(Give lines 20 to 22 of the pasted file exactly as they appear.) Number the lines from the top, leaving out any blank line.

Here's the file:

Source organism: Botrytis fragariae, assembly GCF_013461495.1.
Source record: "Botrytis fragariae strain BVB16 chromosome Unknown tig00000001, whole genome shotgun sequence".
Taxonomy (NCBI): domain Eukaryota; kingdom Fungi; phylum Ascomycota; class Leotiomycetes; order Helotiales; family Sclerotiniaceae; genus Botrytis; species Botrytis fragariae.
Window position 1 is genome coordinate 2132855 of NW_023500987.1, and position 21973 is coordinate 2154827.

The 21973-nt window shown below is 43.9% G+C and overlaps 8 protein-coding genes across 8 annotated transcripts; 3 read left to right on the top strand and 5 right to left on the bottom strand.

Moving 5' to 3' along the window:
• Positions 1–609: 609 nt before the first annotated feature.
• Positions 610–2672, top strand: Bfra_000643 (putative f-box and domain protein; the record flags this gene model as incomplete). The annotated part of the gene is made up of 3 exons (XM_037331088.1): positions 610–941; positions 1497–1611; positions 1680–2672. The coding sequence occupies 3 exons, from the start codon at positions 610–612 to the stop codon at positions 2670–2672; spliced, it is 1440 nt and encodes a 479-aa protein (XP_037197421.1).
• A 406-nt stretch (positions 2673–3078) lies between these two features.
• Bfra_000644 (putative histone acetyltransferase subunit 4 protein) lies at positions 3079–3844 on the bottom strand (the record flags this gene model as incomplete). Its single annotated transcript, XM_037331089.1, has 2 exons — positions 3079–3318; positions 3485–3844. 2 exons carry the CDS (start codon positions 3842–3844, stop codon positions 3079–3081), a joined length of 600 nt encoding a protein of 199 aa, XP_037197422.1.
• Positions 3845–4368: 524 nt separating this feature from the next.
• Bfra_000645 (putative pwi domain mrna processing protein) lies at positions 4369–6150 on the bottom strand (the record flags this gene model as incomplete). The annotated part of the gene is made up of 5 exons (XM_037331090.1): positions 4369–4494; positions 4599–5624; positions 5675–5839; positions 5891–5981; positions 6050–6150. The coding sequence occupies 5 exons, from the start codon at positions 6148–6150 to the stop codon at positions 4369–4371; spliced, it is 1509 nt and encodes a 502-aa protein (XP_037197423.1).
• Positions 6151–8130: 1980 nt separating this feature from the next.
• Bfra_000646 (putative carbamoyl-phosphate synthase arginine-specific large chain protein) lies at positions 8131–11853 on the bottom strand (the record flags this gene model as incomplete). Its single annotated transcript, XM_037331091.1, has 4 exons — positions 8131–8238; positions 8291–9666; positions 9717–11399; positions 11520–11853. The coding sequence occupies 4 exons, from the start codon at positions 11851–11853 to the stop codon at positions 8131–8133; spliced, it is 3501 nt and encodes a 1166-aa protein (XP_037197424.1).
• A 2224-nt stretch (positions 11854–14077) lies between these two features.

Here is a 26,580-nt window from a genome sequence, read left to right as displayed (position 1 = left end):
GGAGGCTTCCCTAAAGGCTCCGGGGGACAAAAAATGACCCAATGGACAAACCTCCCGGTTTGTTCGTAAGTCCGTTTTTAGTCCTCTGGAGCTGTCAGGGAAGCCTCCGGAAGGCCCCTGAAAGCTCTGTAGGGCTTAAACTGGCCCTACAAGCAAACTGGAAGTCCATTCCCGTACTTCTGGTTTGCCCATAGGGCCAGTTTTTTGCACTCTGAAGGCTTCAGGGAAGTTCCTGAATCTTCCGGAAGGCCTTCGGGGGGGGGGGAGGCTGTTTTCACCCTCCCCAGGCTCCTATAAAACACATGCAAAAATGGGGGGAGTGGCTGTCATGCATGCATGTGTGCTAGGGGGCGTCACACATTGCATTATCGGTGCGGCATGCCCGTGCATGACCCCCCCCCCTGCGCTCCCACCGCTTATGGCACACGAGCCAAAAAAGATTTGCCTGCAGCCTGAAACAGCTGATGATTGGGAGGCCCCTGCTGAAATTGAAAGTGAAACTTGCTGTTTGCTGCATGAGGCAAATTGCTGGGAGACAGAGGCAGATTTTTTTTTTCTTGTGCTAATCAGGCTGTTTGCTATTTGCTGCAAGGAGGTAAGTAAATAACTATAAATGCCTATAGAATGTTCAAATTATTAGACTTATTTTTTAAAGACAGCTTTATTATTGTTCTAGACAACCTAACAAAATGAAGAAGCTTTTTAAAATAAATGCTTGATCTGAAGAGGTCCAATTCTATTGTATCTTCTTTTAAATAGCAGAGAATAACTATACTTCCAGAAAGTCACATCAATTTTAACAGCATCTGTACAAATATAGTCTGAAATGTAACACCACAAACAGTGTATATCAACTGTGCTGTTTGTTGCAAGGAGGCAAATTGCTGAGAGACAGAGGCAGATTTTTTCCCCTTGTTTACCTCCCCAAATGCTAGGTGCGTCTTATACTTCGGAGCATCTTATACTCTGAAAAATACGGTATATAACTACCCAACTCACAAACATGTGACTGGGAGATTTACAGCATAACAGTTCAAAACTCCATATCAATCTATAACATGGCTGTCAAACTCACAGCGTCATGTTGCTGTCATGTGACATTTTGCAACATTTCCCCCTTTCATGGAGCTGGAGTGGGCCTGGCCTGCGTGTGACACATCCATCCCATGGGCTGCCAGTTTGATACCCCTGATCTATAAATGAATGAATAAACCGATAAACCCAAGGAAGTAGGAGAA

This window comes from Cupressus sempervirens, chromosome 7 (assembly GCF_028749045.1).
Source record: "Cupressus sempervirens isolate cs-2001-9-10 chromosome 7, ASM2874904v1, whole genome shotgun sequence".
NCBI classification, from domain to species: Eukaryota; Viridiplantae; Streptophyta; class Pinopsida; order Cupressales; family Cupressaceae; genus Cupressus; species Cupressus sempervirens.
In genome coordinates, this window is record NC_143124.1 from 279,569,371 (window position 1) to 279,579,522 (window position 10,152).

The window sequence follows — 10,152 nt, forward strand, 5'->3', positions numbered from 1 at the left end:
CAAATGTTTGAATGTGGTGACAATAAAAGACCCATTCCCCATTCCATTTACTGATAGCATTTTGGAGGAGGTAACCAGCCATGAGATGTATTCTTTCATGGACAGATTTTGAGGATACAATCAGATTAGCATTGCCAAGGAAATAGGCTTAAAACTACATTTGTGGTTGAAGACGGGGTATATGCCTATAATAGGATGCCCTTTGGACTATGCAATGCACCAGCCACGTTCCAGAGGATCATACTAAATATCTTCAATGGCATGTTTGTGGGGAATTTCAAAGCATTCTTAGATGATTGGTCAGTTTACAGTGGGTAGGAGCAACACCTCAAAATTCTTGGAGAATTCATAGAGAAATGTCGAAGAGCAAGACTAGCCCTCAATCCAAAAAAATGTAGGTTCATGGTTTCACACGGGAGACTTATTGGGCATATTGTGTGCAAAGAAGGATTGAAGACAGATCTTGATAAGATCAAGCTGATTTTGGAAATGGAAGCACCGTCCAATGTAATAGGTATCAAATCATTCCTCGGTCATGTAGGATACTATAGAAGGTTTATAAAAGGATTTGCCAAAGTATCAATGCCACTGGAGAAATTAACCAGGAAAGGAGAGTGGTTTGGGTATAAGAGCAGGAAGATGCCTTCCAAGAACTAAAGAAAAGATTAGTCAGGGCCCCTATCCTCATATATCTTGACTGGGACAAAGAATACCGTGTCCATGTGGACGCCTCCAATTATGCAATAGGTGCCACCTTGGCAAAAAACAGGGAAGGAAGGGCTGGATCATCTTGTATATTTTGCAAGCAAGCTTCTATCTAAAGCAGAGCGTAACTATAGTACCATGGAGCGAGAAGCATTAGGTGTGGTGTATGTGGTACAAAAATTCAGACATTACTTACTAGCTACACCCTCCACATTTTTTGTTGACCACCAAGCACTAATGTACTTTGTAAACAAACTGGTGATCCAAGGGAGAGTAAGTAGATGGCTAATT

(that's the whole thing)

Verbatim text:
NCBI classification, from domain to species: Eukaryota; Viridiplantae; Streptophyta; class Pinopsida; order Cupressales; family Cupressaceae; genus Cupressus; species Cupressus sempervirens.
In genome coordinates, this window is record NC_143124.1 from 279,569,371 (window position 1) to 279,579,522 (window position 10,152).

The window sequence follows — 10,152 nt, forward strand, 5'->3', positions numbered from 1 at the left end: